Campus News

Carnegie Mellon Appoints Head of Computer Science Department


Jeannette Wing, returning as head of the Carnegie Mellon's Computer Science Department. Photo: Carnegie Mellon University

Carnegie Mellon University's School of Computer Science will soon meet the new boss, but she's the same as the old boss. Jeannette Wing, assistant director for the National Science Foundation's (NSF) Computer and Information Science and Engineering (CISE) division, will return to the university July 1 to take over the position that will be left vacant by the departure of current head, Peter Lee. Wing had formerly led the School of Computer Science before joining the NSF in 2007. Lee is moving to DARPA, the Defense Advanced Research Projects Agency, to direct the Transformational Convergence Technology Office.

The university's computer science school was recently named first in the United States among graduate computer science programs in the 2011 edition of US News & World Report's "America's Best Graduate Schools."

CISE provides more than 80 percent of all federally funded research in computer science, according to Carnegie Mellon. During Wing's NSF tenure, the budget for CISE increased to $619 million for the current fiscal year, up 17 percent from 2007, not including $235 million in stimulus funding last year. The administration is seeking an 11 percent budget increase for CISE in the coming fiscal year.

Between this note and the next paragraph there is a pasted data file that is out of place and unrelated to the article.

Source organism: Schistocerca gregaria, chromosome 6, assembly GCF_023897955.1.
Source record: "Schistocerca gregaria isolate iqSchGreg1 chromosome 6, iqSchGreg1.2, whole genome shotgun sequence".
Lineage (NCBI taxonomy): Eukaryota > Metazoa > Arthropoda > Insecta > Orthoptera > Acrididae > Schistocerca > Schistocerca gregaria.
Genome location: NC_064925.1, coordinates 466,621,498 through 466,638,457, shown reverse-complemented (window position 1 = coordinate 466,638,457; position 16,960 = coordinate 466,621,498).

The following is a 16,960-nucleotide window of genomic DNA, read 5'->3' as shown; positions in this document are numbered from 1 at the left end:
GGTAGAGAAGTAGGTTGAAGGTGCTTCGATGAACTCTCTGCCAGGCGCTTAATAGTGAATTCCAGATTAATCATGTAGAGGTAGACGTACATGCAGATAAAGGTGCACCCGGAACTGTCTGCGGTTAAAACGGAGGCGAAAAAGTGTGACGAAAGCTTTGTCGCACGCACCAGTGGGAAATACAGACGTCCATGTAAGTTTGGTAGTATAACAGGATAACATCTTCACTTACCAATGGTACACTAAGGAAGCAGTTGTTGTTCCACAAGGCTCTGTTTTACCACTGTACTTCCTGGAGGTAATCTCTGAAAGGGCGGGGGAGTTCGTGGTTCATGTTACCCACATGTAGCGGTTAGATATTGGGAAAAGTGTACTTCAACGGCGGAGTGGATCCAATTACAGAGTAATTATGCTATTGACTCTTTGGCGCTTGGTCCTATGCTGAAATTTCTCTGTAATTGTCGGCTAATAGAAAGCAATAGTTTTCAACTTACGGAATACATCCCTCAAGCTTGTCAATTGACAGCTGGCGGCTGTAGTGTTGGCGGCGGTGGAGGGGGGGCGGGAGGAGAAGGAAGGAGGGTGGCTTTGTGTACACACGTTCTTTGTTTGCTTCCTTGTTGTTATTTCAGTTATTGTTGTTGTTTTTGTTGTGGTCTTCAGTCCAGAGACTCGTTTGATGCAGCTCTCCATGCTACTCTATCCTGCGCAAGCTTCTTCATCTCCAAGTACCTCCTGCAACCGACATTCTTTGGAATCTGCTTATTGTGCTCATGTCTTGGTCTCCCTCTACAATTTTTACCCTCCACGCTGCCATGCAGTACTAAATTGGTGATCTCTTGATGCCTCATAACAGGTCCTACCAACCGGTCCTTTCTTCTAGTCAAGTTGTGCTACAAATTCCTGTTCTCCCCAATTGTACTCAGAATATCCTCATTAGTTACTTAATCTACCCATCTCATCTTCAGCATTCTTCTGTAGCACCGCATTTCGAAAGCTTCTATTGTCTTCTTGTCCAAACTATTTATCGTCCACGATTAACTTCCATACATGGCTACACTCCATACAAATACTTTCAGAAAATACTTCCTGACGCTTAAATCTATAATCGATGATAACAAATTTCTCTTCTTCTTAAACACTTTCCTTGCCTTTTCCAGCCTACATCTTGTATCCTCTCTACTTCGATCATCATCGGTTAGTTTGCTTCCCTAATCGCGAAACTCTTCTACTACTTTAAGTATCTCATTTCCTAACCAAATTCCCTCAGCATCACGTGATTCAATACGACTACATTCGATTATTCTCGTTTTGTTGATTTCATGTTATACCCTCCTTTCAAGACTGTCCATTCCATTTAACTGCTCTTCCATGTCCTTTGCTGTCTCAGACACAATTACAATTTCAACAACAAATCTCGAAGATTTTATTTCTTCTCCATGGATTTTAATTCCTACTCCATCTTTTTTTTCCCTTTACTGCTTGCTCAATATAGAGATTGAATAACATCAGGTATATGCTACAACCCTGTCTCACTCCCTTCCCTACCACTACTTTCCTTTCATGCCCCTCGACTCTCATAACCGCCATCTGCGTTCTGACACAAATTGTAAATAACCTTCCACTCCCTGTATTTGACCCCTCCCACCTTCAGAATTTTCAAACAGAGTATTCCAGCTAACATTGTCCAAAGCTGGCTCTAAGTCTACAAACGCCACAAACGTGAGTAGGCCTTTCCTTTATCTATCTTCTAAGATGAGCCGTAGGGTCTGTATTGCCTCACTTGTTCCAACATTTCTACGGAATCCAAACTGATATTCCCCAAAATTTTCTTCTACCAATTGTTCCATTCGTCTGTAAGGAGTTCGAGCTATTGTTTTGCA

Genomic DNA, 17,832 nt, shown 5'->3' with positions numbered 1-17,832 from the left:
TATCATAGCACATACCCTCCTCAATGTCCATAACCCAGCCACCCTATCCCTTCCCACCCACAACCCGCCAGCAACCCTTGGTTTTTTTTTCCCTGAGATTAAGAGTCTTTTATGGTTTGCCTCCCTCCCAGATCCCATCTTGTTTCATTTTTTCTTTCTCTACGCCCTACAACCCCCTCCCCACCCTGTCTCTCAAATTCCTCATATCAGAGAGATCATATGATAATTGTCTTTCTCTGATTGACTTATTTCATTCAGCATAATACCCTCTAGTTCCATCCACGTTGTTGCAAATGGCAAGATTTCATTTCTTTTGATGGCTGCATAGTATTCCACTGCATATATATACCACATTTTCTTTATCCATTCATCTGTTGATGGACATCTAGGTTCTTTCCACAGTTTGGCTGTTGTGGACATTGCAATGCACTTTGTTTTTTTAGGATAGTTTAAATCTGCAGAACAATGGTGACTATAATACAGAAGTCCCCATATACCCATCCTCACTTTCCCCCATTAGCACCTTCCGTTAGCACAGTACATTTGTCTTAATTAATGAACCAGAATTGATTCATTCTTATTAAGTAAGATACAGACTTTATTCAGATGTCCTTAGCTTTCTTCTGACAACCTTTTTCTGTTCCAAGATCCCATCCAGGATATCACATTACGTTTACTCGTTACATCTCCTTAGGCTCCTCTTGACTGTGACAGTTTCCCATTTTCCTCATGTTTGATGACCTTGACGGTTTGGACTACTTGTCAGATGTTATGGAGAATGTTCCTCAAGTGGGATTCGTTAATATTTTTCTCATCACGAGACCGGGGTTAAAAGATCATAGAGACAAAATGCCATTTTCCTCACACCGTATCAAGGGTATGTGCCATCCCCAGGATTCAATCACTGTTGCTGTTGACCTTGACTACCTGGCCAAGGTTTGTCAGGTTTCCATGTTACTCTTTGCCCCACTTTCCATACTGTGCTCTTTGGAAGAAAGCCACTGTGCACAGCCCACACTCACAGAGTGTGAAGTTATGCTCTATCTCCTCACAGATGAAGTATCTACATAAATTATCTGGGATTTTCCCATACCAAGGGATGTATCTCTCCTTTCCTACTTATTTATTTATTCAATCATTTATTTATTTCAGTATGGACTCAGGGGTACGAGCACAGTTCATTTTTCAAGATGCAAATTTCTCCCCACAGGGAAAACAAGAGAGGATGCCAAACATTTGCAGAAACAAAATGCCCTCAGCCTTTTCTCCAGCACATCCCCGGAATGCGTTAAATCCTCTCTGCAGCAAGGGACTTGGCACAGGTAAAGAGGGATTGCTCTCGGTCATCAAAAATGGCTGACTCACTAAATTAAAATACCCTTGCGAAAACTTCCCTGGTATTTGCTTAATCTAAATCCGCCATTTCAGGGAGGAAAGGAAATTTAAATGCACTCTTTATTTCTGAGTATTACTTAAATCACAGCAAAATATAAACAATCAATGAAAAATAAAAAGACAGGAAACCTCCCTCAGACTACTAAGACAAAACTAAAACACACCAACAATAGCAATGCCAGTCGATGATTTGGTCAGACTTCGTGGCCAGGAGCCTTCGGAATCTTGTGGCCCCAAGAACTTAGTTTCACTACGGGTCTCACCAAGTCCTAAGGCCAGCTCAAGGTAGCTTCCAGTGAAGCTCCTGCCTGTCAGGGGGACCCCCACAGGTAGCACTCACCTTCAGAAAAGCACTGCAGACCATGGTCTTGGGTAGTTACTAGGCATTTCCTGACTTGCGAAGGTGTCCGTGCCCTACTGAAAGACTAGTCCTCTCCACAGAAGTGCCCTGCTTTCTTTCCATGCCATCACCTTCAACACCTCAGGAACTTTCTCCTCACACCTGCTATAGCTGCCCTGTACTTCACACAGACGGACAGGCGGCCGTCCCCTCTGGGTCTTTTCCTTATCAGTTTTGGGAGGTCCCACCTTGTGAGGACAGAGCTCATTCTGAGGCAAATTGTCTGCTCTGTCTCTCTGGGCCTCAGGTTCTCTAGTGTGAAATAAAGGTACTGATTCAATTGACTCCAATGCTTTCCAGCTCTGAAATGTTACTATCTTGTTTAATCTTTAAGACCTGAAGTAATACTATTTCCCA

Wing has championed the idea that computational thinking, which draws on fundamental concepts of computer science to solve problems, design systems and understand human behavior, should be incorporated broadly into educational programs. She launched a Center for Computational Thinking at Carnegie Mellon in 2007 and, at the NSF, established funding programs to advance computational thinking.

Prior to becoming CSD head in 2004, Wing served five years in the School of Computer Science as associate dean for academic affairs, overseeing and standardizing the school's nine doctoral and 12 master's degree programs. She also served nine years as associate department head for the doctoral program in computer science. She has been part of the faculty of the computer science department since 1985.

As a researcher, Wing has focused--among other areas--on trustworthy computing. Her work has shown interest in how system components not originally designed to work in concert can lead to surprising behavior when combined. In computing these behaviors frequently surface as software vulnerabilities that can be exploited by hackers.

About the Author

Dian Schaffhauser is a writer who covers technology and business for a number of publications. Contact her at dian@dischaffhauser.com.

comments powered by Disqus